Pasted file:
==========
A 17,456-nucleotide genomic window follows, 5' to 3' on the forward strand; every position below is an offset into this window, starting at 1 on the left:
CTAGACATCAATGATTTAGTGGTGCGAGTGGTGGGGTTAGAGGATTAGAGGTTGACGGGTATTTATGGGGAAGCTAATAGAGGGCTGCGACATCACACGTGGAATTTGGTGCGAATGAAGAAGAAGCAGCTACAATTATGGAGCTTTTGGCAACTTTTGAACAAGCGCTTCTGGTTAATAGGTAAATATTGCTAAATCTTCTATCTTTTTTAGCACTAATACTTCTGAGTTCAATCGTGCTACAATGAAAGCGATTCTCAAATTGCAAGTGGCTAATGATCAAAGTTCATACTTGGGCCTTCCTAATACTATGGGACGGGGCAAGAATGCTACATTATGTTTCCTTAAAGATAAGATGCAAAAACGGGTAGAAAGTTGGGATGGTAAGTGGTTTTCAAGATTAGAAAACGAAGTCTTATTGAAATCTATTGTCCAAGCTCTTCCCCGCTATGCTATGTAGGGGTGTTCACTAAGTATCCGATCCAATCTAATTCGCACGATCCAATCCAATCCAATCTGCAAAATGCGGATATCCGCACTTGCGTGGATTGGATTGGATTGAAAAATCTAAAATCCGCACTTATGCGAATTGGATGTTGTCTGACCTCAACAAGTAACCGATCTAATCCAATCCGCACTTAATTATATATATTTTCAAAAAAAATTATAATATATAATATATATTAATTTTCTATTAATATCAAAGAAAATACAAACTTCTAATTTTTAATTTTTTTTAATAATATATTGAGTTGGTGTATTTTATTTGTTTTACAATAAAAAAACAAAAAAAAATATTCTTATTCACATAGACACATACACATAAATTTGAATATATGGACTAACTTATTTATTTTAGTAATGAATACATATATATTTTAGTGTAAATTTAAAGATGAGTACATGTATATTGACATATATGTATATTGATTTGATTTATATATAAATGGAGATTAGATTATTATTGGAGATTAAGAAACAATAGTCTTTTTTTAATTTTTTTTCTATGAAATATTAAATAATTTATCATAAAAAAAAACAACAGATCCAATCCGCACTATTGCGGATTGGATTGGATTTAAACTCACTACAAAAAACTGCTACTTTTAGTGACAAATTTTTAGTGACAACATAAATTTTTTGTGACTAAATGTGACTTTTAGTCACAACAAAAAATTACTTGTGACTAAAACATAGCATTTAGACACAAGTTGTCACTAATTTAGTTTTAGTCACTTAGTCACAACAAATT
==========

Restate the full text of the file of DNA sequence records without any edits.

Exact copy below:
A 17,456-nucleotide genomic window follows, 5' to 3' on the forward strand; every position below is an offset into this window, starting at 1 on the left:
CTAGACATCAATGATTTAGTGGTGCGAGTGGTGGGGTTAGAGGATTAGAGGTTGACGGGTATTTATGGGGAAGCTAATAGAGGGCTGCGACATCACACGTGGAATTTGGTGCGAATGAAGAAGAAGCAGCTACAATTATGGAGCTTTTGGCAACTTTTGAACAAGCGCTTCTGGTTAATAGGTAAATATTGCTAAATCTTCTATCTTTTTTAGCACTAATACTTCTGAGTTCAATCGTGCTACAATGAAAGCGATTCTCAAATTGCAAGTGGCTAATGATCAAAGTTCATACTTGGGCCTTCCTAATACTATGGGACGGGGCAAGAATGCTACATTATGTTTCCTTAAAGATAAGATGCAAAAACGGGTAGAAAGTTGGGATGGTAAGTGGTTTTCAAGATTAGAAAACGAAGTCTTATTGAAATCTATTGTCCAAGCTCTTCCCCGCTATGCTATGTAGGGGTGTTCACTAAGTATCCGATCCAATCTAATTCGCACGATCCAATCCAATCCAATCTGCAAAATGCGGATATCCGCACTTGCGTGGATTGGATTGGATTGAAAAATCTAAAATCCGCACTTATGCGAATTGGATGTTGTCTGACCTCAACAAGTAACCGATCTAATCCAATCCGCACTTAATTATATATATTTTCAAAAAAAATTATAATATATAATATATATTAATTTTCTATTAATATCAAAGAAAATACAAACTTCTAATTTTTAATTTTTTTTAATAATATATTGAGTTGGTGTATTTTATTTGTTTTACAATAAAAAAACAAAAAAAAATATTCTTATTCACATAGACACATACACATAAATTTGAATATATGGACTAACTTATTTATTTTAGTAATGAATACATATATATTTTAGTGTAAATTTAAAGATGAGTACATGTATATTGACATATATGTATATTGATTTGATTTATATATAAATGGAGATTAGATTATTATTGGAGATTAAGAAACAATAGTCTTTTTTTAATTTTTTTTCTATGAAATATTAAATAATTTATCATAAAAAAAAACAACAGATCCAATCCGCACTATTGCGGATTGGATTGGATTTAAACTCACTACAAAAAACTGCTACTTTTAGTGACAAATTTTTAGTGACAACATAAATTTTTTGTGACTAAATGTGACTTTTAGTCACAACAAAAAATTACTTGTGACTAAAACATAGCATTTAGACACAAGTTGTCACTAATTTAGTTTTAGTCACTTAGTCACAACAAATT